Big City Small World

There is a small café in Ann Arbor, Michigan, named Big City Small World Bakery. The name has always intrigued me. The business is operated several blocks from the bustling downtown district, in an older brick building with a lot of character. Inside, the shop is very small, with large display cases of freshly baked treats and breads, a nice selection of coffee, and a smattering of quaint offerings to make any home feel cozy.

Entering the shop, you immediately notice its diminutive size, then quickly realize the vast selection of treats beckoning you to explore their sweet, salty, hearty or melt-in-mouth deliciousness. It’s really quite impressive how this very small neighborhood bakery has managed to offer so much!

The larger “back of house” operation sports a commercial kitchen capable of producing quite a volume of baked goods for sale in the café, as well as for catering events. The ovens, prep counters, refrigerators, freezers, storage shelves, mixers, utensils, pans, cleaning supplies, fire suppression systems, exhaust vents, and myriad other necessities are somewhat hidden from the typical café visitor. Yet, it is these hidden elements that allow the bakers to churn out the goodies customers are drawn to enjoy.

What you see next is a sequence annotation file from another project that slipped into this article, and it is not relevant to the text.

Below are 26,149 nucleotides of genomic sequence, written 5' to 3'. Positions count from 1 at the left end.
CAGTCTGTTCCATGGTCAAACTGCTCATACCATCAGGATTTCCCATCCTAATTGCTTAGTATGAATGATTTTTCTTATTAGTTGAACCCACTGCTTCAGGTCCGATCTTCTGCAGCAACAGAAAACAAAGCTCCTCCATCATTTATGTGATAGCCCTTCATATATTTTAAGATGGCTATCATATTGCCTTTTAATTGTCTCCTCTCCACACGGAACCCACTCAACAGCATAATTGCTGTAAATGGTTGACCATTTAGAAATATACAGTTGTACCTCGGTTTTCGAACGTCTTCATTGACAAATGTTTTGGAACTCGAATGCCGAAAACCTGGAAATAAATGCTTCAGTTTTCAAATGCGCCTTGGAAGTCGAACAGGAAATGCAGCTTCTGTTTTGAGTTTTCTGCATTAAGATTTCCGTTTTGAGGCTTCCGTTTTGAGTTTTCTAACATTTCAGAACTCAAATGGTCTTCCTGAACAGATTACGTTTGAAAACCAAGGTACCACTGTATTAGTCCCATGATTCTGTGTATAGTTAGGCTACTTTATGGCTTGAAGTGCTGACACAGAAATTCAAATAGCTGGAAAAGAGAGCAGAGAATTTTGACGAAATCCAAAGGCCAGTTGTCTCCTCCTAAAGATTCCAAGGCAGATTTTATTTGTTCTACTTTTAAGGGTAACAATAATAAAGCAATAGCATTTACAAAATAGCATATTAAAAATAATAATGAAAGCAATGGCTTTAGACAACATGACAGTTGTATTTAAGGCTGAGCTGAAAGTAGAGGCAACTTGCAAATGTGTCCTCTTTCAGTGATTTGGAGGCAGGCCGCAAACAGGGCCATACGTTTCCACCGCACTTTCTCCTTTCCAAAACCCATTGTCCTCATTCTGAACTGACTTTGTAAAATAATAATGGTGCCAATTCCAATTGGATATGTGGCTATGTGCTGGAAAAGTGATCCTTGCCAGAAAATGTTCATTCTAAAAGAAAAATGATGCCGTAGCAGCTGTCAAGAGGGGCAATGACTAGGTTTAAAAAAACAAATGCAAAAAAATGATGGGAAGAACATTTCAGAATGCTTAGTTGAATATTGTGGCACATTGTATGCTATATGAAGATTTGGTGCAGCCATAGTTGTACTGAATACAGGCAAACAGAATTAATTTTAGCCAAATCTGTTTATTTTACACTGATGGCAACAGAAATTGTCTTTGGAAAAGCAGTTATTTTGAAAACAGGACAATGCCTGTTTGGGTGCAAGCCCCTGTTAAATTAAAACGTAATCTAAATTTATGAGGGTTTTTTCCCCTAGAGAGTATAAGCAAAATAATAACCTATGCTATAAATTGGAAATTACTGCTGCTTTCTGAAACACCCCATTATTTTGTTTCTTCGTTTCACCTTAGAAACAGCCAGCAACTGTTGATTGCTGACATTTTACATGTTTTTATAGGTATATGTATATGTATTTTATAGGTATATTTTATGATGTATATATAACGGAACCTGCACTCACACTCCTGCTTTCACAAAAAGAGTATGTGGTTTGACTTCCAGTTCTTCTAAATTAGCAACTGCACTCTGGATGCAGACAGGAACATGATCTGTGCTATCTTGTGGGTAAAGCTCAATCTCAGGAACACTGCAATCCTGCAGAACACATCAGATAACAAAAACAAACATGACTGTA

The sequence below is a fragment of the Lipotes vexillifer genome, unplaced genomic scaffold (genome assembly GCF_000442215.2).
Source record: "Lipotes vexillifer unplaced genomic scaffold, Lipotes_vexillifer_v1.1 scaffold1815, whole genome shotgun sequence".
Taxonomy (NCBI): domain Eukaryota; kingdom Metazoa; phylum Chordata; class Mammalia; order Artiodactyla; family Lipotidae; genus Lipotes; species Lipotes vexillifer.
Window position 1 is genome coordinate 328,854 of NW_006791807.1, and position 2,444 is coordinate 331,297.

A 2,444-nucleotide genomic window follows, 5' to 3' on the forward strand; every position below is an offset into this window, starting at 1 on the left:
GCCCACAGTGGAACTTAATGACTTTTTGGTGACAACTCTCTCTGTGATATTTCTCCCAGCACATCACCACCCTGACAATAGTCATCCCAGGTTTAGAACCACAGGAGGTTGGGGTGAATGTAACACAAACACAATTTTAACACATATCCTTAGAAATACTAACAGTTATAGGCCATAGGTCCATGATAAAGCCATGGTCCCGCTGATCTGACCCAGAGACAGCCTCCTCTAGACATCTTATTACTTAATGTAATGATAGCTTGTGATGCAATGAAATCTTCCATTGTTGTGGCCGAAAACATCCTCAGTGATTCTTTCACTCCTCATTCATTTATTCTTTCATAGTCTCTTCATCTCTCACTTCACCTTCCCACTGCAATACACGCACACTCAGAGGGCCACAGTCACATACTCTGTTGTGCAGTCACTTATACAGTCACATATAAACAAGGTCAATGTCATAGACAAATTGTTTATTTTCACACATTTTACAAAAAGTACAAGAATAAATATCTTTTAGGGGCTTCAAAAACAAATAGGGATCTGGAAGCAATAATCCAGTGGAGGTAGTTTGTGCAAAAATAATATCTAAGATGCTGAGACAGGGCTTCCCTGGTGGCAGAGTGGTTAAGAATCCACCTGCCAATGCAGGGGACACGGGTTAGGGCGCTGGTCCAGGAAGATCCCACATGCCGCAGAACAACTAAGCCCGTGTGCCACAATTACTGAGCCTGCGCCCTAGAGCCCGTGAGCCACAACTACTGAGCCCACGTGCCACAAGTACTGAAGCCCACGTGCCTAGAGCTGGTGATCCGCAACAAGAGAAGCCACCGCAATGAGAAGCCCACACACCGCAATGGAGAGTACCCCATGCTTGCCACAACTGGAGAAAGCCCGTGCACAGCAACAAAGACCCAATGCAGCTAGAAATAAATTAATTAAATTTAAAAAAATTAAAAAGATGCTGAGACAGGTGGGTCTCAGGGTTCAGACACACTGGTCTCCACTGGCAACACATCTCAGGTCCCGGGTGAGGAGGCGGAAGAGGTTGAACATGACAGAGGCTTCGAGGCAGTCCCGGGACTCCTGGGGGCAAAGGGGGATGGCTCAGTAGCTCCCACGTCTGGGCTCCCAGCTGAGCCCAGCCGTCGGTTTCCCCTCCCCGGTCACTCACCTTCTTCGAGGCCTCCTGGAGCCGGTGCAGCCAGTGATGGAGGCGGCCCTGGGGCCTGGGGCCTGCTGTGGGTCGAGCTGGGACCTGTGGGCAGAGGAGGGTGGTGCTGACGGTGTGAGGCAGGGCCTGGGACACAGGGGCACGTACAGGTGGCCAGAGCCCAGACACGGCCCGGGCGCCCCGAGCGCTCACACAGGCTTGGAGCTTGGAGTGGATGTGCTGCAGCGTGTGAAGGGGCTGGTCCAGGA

Entering the Big City Small World Bakery is similar to how I often feel when I enter a small town, far from the hustle and bustle of a big city. The main streets in small towns may be just a block or two long, but once I take a moment to look around, I begin to notice the breadth of the offerings. These often range from diners to insurance agencies to hardware stores to small groceries and shops selling the goods and services needed for everyday living. Occasionally, I will come across a still-active downtown movie theater or a local craft store selling unique creations. Combined, these stores and offices create a unique experience in each town I visit.

While each town has its own character, there are some “back of house” operations, often hidden from the average citizen or visitor, which allows the town to function and provide the things a community needs. These are municipal services, including:

  • Public works, which keep the streets cleaned and repaired, parks maintained, water and sewer services operating, trash hauled and trees trimmed

  • Public safety, including police and fire services, code enforcement, animal control and traffic controls

  • Planning and zoning, which create the framework for how the downtown and broader community develop in a manner that is meaningful to the local citizens

  • Business districts, historic preservation, economic development

  • Local governance, which provides the structure, rules and processes to ensure citizens and businesses work well together, and a mechanism to ensure public resources are used wisely for the good of the community

  • Libraries, recreation services, senior services, veteran services

These services, and many more can be found in big cities, small towns, and everything in between. And they are found in towns across the world.

Let’s be sure to keep our municipal services working well, operating efficiently and meeting the needs of citizens and business. Proper management, effective decision making tools, and long-range pro-active financial management will go a long way toward ensuring our cities and towns have the resources needed to deliver the behind the scene services we have all rely on!

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